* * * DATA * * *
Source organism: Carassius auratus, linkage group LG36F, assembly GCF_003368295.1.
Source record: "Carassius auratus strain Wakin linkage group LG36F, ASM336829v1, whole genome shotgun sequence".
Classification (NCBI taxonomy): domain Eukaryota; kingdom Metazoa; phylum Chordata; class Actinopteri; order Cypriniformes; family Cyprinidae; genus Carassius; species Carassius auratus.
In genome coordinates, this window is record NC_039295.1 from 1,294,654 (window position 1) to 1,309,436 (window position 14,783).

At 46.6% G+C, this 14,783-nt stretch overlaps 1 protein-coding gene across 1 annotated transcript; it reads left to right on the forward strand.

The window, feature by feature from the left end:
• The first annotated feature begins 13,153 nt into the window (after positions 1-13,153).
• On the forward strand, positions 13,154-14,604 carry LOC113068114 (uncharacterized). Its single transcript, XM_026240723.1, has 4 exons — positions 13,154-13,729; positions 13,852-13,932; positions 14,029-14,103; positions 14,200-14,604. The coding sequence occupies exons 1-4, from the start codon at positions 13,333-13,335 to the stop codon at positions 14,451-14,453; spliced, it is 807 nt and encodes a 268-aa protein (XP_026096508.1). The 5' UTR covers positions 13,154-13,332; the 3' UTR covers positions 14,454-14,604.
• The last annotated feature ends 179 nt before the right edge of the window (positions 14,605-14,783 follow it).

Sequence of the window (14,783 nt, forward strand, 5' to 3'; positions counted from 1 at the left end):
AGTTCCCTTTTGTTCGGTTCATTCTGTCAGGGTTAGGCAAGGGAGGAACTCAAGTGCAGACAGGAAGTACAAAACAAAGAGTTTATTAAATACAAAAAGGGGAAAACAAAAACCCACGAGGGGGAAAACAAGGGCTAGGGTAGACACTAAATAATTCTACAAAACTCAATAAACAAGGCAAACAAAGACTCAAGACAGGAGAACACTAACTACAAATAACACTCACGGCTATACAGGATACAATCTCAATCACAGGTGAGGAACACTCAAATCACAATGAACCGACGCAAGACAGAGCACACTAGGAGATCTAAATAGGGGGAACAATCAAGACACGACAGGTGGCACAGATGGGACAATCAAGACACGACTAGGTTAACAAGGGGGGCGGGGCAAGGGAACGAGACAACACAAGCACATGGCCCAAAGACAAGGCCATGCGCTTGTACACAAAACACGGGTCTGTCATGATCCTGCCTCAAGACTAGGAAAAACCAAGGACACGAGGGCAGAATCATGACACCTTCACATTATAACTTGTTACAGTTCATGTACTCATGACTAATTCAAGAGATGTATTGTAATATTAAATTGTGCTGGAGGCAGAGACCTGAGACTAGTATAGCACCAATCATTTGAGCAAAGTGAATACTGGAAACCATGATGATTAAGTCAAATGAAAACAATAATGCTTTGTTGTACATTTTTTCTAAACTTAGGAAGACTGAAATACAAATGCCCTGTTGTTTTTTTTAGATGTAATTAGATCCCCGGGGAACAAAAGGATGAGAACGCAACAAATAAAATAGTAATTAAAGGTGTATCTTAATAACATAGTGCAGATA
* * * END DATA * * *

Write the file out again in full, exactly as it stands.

Source organism: Carassius auratus, linkage group LG36F, assembly GCF_003368295.1.
Source record: "Carassius auratus strain Wakin linkage group LG36F, ASM336829v1, whole genome shotgun sequence".
Classification (NCBI taxonomy): domain Eukaryota; kingdom Metazoa; phylum Chordata; class Actinopteri; order Cypriniformes; family Cyprinidae; genus Carassius; species Carassius auratus.
In genome coordinates, this window is record NC_039295.1 from 1,294,654 (window position 1) to 1,309,436 (window position 14,783).

At 46.6% G+C, this 14,783-nt stretch overlaps 1 protein-coding gene across 1 annotated transcript; it reads left to right on the forward strand.

The window, feature by feature from the left end:
• The first annotated feature begins 13,153 nt into the window (after positions 1-13,153).
• On the forward strand, positions 13,154-14,604 carry LOC113068114 (uncharacterized). Its single transcript, XM_026240723.1, has 4 exons — positions 13,154-13,729; positions 13,852-13,932; positions 14,029-14,103; positions 14,200-14,604. The coding sequence occupies exons 1-4, from the start codon at positions 13,333-13,335 to the stop codon at positions 14,451-14,453; spliced, it is 807 nt and encodes a 268-aa protein (XP_026096508.1). The 5' UTR covers positions 13,154-13,332; the 3' UTR covers positions 14,454-14,604.
• The last annotated feature ends 179 nt before the right edge of the window (positions 14,605-14,783 follow it).

Sequence of the window (14,783 nt, forward strand, 5' to 3'; positions counted from 1 at the left end):
AGTTCCCTTTTGTTCGGTTCATTCTGTCAGGGTTAGGCAAGGGAGGAACTCAAGTGCAGACAGGAAGTACAAAACAAAGAGTTTATTAAATACAAAAAGGGGAAAACAAAAACCCACGAGGGGGAAAACAAGGGCTAGGGTAGACACTAAATAATTCTACAAAACTCAATAAACAAGGCAAACAAAGACTCAAGACAGGAGAACACTAACTACAAATAACACTCACGGCTATACAGGATACAATCTCAATCACAGGTGAGGAACACTCAAATCACAATGAACCGACGCAAGACAGAGCACACTAGGAGATCTAAATAGGGGGAACAATCAAGACACGACAGGTGGCACAGATGGGACAATCAAGACACGACTAGGTTAACAAGGGGGGCGGGGCAAGGGAACGAGACAACACAAGCACATGGCCCAAAGACAAGGCCATGCGCTTGTACACAAAACACGGGTCTGTCATGATCCTGCCTCAAGACTAGGAAAAACCAAGGACACGAGGGCAGAATCATGACACCTTCACATTATAACTTGTTACAGTTCATGTACTCATGACTAATTCAAGAGATGTATTGTAATATTAAATTGTGCTGGAGGCAGAGACCTGAGACTAGTATAGCACCAATCATTTGAGCAAAGTGAATACTGGAAACCATGATGATTAAGTCAAATGAAAACAATAATGCTTTGTTGTACATTTTTTCTAAACTTAGGAAGACTGAAATACAAATGCCCTGTTGTTTTTTTTAGATGTAATTAGATCCCCGGGGAACAAAAGGATGAGAACGCAACAAATAAAATAGTAATTAAAGGTGTATCTTAATAACATAGTGCAGATA